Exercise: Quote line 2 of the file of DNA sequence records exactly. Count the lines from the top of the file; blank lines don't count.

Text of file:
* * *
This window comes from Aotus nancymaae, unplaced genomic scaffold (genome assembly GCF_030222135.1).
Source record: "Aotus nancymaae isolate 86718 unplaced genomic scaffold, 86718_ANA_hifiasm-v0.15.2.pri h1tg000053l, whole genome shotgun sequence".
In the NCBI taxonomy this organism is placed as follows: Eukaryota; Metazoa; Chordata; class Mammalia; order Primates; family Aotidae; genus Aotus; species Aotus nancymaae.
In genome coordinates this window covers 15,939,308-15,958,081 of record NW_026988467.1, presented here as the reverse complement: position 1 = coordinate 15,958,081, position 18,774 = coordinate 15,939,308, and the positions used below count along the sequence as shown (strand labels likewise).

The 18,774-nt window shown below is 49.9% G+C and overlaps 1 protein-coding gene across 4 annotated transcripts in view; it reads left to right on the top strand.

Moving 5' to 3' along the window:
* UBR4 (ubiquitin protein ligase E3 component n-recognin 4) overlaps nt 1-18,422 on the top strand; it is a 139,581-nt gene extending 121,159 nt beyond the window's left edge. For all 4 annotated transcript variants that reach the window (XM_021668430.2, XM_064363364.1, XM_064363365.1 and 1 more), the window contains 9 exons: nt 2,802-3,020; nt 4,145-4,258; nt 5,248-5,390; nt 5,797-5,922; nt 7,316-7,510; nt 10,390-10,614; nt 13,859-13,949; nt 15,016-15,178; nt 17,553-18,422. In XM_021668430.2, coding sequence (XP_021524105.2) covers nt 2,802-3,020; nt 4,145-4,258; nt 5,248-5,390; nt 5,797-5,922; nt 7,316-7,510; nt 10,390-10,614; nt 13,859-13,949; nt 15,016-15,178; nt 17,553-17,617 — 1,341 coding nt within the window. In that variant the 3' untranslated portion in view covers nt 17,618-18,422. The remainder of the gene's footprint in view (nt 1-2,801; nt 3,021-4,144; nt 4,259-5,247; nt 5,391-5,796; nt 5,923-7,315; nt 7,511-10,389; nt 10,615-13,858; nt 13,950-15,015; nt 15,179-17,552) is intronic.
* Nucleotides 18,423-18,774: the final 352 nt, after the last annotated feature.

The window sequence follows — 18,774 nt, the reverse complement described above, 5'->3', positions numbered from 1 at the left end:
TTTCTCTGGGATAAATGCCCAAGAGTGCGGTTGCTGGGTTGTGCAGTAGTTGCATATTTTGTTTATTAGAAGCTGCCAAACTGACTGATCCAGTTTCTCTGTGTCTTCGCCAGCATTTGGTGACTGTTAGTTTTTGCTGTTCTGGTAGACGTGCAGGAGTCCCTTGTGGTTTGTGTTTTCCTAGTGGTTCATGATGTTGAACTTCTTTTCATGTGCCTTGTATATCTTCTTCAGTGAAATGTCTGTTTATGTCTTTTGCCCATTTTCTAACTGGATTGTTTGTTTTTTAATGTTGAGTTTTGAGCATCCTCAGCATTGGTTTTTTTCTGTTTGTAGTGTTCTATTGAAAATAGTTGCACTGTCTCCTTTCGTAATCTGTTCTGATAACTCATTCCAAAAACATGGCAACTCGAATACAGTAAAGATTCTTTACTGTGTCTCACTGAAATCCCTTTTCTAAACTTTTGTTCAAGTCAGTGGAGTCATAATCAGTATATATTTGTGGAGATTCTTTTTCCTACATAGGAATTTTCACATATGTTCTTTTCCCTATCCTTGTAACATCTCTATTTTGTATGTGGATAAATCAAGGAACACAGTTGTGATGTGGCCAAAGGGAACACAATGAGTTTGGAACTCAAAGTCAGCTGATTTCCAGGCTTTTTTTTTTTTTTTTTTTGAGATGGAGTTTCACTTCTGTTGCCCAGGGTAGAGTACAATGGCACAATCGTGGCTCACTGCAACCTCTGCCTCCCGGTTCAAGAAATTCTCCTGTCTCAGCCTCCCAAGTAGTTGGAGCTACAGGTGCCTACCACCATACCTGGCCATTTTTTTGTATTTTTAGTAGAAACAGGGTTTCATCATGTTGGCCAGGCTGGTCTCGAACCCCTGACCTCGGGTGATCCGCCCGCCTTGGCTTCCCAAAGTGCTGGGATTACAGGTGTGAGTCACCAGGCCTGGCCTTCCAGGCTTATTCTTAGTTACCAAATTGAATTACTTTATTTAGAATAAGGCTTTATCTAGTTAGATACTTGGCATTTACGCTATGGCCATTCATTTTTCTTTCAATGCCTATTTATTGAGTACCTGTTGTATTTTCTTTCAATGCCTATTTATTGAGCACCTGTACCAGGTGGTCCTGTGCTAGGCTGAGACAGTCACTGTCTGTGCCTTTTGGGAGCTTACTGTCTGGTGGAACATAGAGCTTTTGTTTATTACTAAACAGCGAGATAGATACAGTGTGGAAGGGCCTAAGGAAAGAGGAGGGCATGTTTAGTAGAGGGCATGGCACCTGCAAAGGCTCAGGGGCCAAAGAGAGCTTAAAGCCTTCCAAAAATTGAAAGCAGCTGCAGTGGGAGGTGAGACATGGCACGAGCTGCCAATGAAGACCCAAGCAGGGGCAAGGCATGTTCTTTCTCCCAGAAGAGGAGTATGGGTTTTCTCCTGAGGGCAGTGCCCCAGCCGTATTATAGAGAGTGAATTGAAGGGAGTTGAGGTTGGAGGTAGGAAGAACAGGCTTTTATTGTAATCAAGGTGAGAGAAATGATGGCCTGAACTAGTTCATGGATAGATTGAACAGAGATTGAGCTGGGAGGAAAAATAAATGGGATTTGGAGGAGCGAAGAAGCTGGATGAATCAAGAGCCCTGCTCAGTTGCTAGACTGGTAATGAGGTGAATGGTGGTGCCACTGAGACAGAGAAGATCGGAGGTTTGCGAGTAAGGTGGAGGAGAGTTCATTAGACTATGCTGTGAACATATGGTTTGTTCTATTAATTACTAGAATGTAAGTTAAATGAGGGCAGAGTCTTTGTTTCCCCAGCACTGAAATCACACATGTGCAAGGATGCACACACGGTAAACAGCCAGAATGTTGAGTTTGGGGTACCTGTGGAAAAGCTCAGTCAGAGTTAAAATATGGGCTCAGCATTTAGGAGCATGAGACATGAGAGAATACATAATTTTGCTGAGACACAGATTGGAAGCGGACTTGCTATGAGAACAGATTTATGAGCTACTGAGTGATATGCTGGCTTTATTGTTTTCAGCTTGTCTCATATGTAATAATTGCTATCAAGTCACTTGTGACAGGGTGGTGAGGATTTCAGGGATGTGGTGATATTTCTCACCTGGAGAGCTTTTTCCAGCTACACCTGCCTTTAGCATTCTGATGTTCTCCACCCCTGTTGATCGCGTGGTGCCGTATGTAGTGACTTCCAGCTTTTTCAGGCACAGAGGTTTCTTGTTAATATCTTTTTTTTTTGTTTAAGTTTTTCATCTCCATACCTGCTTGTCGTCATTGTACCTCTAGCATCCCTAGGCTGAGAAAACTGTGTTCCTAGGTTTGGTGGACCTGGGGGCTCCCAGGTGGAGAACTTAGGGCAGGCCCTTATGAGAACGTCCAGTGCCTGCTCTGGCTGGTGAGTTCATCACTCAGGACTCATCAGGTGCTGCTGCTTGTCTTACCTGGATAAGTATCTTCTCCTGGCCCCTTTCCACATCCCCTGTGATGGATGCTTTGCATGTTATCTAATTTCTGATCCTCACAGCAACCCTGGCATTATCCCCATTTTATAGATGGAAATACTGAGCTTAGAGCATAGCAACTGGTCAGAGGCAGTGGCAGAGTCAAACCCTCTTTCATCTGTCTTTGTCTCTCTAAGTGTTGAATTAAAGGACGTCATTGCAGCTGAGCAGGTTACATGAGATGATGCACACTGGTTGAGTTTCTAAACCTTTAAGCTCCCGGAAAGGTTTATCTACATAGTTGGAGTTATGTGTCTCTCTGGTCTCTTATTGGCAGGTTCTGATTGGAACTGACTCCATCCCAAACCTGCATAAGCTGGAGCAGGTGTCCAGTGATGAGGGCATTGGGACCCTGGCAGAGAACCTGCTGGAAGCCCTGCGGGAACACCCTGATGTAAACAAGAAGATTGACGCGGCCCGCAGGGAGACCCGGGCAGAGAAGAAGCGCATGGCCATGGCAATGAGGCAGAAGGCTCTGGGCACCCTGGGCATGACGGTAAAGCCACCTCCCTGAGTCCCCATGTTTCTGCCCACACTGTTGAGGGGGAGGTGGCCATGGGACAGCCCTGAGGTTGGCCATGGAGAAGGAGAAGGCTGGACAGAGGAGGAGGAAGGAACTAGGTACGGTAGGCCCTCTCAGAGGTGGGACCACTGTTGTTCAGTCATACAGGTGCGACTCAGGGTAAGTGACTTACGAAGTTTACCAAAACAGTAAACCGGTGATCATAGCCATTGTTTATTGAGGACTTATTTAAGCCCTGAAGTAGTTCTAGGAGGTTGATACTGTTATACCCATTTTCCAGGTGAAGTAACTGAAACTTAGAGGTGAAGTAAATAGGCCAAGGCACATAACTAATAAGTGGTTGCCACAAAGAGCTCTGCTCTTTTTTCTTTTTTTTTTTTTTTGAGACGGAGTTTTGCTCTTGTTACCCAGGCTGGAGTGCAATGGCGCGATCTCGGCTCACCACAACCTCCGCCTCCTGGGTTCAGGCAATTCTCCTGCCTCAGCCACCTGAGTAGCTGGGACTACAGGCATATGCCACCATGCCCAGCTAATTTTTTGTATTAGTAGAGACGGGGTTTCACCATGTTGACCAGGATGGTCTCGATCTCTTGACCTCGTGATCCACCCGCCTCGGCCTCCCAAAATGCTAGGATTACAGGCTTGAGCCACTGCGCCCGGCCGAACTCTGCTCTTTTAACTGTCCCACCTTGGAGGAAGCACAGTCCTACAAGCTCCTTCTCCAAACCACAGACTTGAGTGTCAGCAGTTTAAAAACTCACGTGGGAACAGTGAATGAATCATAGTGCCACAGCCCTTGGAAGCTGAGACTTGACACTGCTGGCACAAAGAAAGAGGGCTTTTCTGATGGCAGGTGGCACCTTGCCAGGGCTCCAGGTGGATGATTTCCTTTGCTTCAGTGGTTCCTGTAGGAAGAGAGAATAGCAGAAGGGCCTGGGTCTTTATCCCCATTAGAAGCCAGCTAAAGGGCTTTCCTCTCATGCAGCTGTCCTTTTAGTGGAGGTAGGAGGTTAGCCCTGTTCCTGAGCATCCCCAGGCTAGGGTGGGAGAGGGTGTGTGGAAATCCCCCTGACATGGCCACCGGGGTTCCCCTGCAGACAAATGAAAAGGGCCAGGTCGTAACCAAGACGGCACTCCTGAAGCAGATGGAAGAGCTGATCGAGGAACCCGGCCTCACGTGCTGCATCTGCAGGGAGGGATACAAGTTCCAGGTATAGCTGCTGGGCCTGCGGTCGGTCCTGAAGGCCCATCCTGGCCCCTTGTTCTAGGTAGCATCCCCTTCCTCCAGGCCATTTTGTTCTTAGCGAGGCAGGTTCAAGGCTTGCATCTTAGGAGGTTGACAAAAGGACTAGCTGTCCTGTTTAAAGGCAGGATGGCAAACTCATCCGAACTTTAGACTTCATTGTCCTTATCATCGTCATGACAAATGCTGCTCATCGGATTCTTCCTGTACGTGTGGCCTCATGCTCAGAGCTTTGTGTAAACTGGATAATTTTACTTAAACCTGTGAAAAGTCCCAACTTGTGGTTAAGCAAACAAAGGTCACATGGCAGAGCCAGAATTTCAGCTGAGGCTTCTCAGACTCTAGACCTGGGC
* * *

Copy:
Source record: "Aotus nancymaae isolate 86718 unplaced genomic scaffold, 86718_ANA_hifiasm-v0.15.2.pri h1tg000053l, whole genome shotgun sequence".